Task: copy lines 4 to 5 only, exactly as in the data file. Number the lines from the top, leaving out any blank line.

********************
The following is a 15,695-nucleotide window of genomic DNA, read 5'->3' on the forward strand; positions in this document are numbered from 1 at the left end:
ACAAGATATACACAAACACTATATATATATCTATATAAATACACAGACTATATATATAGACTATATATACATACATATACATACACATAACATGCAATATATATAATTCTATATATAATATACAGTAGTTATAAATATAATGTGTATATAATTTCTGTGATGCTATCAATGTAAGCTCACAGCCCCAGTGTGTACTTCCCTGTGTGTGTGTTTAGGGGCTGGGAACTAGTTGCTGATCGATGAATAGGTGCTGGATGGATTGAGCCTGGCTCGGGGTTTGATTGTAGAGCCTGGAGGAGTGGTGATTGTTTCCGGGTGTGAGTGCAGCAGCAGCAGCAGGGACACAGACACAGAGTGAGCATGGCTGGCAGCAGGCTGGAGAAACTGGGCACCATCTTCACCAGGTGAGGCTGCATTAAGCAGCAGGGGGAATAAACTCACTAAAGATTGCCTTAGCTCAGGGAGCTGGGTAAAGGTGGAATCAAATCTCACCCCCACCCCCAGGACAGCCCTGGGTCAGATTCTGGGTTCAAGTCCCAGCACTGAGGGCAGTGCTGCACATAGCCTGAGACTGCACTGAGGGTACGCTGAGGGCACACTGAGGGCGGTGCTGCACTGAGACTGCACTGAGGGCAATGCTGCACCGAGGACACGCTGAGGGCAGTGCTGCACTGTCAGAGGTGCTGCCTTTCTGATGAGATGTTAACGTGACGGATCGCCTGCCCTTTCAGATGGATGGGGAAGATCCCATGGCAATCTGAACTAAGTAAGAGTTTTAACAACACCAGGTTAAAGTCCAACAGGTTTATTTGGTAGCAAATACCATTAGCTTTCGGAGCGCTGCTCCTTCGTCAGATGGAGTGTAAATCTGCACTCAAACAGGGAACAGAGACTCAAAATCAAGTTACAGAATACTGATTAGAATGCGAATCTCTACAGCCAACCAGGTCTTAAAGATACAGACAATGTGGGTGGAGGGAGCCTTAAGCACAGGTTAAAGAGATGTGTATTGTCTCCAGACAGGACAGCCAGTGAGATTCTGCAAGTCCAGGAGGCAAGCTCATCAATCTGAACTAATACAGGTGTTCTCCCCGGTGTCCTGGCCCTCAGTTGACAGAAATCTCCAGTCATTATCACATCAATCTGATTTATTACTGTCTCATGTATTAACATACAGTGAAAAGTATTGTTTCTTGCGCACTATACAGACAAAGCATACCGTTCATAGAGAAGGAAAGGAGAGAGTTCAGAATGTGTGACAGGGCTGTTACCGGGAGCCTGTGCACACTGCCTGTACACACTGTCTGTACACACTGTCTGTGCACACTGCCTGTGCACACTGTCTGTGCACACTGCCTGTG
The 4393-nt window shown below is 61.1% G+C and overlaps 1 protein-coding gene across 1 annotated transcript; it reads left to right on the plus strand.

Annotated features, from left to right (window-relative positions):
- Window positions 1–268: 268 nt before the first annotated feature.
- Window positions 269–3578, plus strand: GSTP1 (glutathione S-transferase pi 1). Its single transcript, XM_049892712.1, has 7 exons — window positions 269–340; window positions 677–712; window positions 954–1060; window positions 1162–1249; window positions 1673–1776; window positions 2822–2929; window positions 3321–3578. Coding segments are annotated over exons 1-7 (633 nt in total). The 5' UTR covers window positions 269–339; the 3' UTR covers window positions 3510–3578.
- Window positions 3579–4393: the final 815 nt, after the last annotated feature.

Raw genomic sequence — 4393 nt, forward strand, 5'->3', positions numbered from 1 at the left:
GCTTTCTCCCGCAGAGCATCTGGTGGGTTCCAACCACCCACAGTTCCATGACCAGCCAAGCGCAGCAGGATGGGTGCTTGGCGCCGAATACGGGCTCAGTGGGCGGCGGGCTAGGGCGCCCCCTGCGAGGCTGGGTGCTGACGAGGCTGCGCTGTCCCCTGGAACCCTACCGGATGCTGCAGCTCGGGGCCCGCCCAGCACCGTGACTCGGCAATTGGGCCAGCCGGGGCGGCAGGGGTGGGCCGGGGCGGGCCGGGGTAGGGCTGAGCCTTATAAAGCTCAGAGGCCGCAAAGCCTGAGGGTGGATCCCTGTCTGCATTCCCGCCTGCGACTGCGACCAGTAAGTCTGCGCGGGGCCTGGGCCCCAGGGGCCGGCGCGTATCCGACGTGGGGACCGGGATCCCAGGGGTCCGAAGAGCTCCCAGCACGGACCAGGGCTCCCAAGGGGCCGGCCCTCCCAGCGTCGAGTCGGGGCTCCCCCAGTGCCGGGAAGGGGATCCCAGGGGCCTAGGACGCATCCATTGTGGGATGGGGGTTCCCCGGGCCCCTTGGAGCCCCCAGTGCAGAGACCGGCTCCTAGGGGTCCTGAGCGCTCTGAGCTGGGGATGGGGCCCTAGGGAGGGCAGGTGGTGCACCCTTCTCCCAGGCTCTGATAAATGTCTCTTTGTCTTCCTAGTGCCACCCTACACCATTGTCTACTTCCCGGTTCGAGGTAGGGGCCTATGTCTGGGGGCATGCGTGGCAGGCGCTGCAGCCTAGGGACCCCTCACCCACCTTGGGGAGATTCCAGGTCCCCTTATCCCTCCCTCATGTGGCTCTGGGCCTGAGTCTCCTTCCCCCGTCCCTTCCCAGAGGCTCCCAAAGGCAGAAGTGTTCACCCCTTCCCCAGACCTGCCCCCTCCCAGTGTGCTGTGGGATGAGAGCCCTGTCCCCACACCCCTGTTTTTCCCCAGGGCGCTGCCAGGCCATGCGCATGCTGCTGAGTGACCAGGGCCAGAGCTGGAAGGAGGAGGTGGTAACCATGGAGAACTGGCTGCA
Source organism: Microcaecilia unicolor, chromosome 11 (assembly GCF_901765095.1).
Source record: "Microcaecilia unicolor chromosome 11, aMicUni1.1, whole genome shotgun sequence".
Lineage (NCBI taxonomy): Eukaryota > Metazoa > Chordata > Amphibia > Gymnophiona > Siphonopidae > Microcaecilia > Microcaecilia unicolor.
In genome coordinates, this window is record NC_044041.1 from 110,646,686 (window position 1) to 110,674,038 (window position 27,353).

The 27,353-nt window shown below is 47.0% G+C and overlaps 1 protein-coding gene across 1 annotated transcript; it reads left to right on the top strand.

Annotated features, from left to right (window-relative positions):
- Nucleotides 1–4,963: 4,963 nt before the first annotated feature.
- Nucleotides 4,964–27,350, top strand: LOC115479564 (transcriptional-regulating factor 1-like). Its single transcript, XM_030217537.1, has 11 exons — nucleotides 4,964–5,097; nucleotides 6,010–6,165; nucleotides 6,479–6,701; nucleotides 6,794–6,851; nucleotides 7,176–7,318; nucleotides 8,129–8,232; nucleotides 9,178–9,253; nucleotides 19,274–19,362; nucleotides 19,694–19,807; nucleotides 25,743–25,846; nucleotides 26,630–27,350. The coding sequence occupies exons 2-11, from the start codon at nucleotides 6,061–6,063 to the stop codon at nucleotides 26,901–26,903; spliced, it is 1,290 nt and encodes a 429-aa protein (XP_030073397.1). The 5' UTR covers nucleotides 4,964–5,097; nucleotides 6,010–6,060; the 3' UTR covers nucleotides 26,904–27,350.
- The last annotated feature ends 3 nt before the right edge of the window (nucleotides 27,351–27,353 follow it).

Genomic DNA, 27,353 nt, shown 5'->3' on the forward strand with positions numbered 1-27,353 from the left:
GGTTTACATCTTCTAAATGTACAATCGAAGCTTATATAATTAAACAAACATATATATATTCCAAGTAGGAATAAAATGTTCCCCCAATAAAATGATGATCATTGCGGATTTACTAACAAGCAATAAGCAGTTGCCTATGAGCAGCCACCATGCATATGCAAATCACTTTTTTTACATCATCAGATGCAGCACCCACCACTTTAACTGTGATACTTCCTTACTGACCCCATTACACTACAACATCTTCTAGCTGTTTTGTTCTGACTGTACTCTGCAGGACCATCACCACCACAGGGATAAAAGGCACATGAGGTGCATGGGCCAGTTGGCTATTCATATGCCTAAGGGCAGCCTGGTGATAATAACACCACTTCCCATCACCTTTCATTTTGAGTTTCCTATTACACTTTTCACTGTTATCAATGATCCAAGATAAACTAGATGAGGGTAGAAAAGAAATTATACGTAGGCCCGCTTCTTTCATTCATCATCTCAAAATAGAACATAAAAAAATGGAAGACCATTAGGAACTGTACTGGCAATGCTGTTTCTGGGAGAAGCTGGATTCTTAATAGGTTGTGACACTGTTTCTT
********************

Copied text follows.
Annotated features, from left to right (window-relative positions):
- Window positions 1–268: 268 nt before the first annotated feature.